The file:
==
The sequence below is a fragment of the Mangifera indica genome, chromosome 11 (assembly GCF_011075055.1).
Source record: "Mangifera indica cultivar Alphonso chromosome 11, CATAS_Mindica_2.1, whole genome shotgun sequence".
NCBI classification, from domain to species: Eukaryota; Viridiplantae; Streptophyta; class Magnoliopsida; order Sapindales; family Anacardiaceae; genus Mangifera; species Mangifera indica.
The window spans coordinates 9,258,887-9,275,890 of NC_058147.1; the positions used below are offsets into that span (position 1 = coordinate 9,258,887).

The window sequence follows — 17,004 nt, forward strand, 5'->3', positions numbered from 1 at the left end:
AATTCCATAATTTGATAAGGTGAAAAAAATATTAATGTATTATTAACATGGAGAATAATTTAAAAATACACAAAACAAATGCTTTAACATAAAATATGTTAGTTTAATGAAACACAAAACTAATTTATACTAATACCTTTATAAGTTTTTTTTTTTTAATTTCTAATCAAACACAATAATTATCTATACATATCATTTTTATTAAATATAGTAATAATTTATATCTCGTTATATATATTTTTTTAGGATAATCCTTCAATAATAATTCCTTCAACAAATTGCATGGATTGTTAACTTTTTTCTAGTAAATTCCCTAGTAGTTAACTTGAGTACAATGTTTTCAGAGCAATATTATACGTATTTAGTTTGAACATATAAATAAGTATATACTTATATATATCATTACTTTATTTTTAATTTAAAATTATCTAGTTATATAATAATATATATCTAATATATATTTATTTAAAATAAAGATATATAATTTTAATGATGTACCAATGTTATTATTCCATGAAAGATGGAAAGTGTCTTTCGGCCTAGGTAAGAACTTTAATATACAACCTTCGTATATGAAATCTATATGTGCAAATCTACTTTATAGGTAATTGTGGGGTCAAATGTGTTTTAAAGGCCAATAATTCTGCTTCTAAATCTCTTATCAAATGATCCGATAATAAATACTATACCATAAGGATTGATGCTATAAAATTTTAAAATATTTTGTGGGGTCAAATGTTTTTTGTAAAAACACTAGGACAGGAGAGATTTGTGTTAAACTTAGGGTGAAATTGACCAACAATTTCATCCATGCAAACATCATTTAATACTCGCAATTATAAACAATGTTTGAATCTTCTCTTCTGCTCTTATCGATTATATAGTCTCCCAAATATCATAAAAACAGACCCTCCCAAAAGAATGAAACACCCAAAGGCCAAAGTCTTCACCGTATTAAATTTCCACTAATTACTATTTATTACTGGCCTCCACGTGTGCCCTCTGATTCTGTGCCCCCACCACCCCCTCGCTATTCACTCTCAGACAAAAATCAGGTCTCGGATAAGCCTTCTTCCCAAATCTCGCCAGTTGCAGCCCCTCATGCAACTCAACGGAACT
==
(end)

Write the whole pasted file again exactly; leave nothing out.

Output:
The sequence below is a fragment of the Mangifera indica genome, chromosome 11 (assembly GCF_011075055.1).
Source record: "Mangifera indica cultivar Alphonso chromosome 11, CATAS_Mindica_2.1, whole genome shotgun sequence".
NCBI classification, from domain to species: Eukaryota; Viridiplantae; Streptophyta; class Magnoliopsida; order Sapindales; family Anacardiaceae; genus Mangifera; species Mangifera indica.
The window spans coordinates 9,258,887-9,275,890 of NC_058147.1; the positions used below are offsets into that span (position 1 = coordinate 9,258,887).

The window sequence follows — 17,004 nt, forward strand, 5'->3', positions numbered from 1 at the left end:
AATTCCATAATTTGATAAGGTGAAAAAAATATTAATGTATTATTAACATGGAGAATAATTTAAAAATACACAAAACAAATGCTTTAACATAAAATATGTTAGTTTAATGAAACACAAAACTAATTTATACTAATACCTTTATAAGTTTTTTTTTTTTAATTTCTAATCAAACACAATAATTATCTATACATATCATTTTTATTAAATATAGTAATAATTTATATCTCGTTATATATATTTTTTTAGGATAATCCTTCAATAATAATTCCTTCAACAAATTGCATGGATTGTTAACTTTTTTCTAGTAAATTCCCTAGTAGTTAACTTGAGTACAATGTTTTCAGAGCAATATTATACGTATTTAGTTTGAACATATAAATAAGTATATACTTATATATATCATTACTTTATTTTTAATTTAAAATTATCTAGTTATATAATAATATATATCTAATATATATTTATTTAAAATAAAGATATATAATTTTAATGATGTACCAATGTTATTATTCCATGAAAGATGGAAAGTGTCTTTCGGCCTAGGTAAGAACTTTAATATACAACCTTCGTATATGAAATCTATATGTGCAAATCTACTTTATAGGTAATTGTGGGGTCAAATGTGTTTTAAAGGCCAATAATTCTGCTTCTAAATCTCTTATCAAATGATCCGATAATAAATACTATACCATAAGGATTGATGCTATAAAATTTTAAAATATTTTGTGGGGTCAAATGTTTTTTGTAAAAACACTAGGACAGGAGAGATTTGTGTTAAACTTAGGGTGAAATTGACCAACAATTTCATCCATGCAAACATCATTTAATACTCGCAATTATAAACAATGTTTGAATCTTCTCTTCTGCTCTTATCGATTATATAGTCTCCCAAATATCATAAAAACAGACCCTCCCAAAAGAATGAAACACCCAAAGGCCAAAGTCTTCACCGTATTAAATTTCCACTAATTACTATTTATTACTGGCCTCCACGTGTGCCCTCTGATTCTGTGCCCCCACCACCCCCTCGCTATTCACTCTCAGACAAAAATCAGGTCTCGGATAAGCCTTCTTCCCAAATCTCGCCAGTTGCAGCCCCTCATGCAACTCAACGGAACT